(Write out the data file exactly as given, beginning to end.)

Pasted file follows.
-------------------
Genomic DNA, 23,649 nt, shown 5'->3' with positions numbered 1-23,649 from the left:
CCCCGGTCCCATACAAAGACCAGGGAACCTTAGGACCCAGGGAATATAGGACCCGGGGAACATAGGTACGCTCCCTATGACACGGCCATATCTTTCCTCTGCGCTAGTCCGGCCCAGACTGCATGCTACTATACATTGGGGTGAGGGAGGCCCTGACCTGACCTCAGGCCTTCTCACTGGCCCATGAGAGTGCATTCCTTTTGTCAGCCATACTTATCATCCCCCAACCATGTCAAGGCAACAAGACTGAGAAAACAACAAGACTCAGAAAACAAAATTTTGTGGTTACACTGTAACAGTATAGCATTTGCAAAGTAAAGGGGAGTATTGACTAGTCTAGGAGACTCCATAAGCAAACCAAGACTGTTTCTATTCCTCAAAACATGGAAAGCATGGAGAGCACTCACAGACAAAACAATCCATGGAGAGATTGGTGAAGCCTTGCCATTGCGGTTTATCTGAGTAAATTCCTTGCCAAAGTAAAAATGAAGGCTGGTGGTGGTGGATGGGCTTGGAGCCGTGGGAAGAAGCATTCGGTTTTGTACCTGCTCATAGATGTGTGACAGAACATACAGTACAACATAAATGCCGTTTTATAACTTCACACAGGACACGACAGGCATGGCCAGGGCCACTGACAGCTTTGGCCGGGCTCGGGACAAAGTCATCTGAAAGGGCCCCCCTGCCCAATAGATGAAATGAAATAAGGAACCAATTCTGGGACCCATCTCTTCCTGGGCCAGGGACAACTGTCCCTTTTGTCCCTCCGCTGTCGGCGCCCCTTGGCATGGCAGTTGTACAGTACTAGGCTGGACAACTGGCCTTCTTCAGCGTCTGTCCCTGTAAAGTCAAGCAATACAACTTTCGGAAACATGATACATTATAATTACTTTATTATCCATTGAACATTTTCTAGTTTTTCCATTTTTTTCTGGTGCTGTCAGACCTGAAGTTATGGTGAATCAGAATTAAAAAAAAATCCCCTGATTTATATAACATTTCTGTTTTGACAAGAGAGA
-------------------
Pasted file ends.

Genomic DNA, 23,649 nt, shown 5'->3' with positions numbered 1-23,649 from the left:
CCCCGGTCCCATACAAAGACCAGGGAACCTTAGGACCCAGGGAATATAGGACCCGGGGAACATAGGTACGCTCCCTATGACACGGCCATATCTTTCCTCTGCGCTAGTCCGGCCCAGACTGCATGCTACTATACATTGGGGTGAGGGAGGCCCTGACCTGACCTCAGGCCTTCTCACTGGCCCATGAGAGTGCATTCCTTTTGTCAGCCATACTTATCATCCCCCAACCATGTCAAGGCAACAAGACTGAGAAAACAACAAGACTCAGAAAACAAAATTTTGTGGTTACACTGTAACAGTATAGCATTTGCAAAGTAAAGGGGAGTATTGACTAGTCTAGGAGACTCCATAAGCAAACCAAGACTGTTTCTATTCCTCAAAACATGGAAAGCATGGAGAGCACTCACAGACAAAACAATCCATGGAGAGATTGGTGAAGCCTTGCCATTGCGGTTTATCTGAGTAAATTCCTTGCCAAAGTAAAAATGAAGGCTGGTGGTGGTGGATGGGCTTGGAGCCGTGGGAAGAAGCATTCGGTTTTGTACCTGCTCATAGATGTGTGACAGAACATACAGTACAACATAAATGCCGTTTTATAACTTCACACAGGACACGACAGGCATGGCCAGGGCCACTGACAGCTTTGGCCGGGCTCGGGACAAAGTCATCTGAAAGGGCCCCCCTGCCCAATAGATGAAATGAAATAAGGAACCAATTCTGGGACCCATCTCTTCCTGGGCCAGGGACAACTGTCCCTTTTGTCCCTCCGCTGTCGGCGCCCCTTGGCATGGCAGTTGTACAGTACTAGGCTGGACAACTGGCCTTCTTCAGCGTCTGTCCCTGTAAAGTCAAGCAATACAACTTTCGGAAACATGATACATTATAATTACTTTATTATCCATTGAACATTTTCTAGTTTTTCCATTTTTTTCTGGTGCTGTCAGACCTGAAGTTATGGTGAATCAGAATTAAAAAAAAATCCCCTGATTTATATAACATTTCTGTTTTGACAAGAGAGA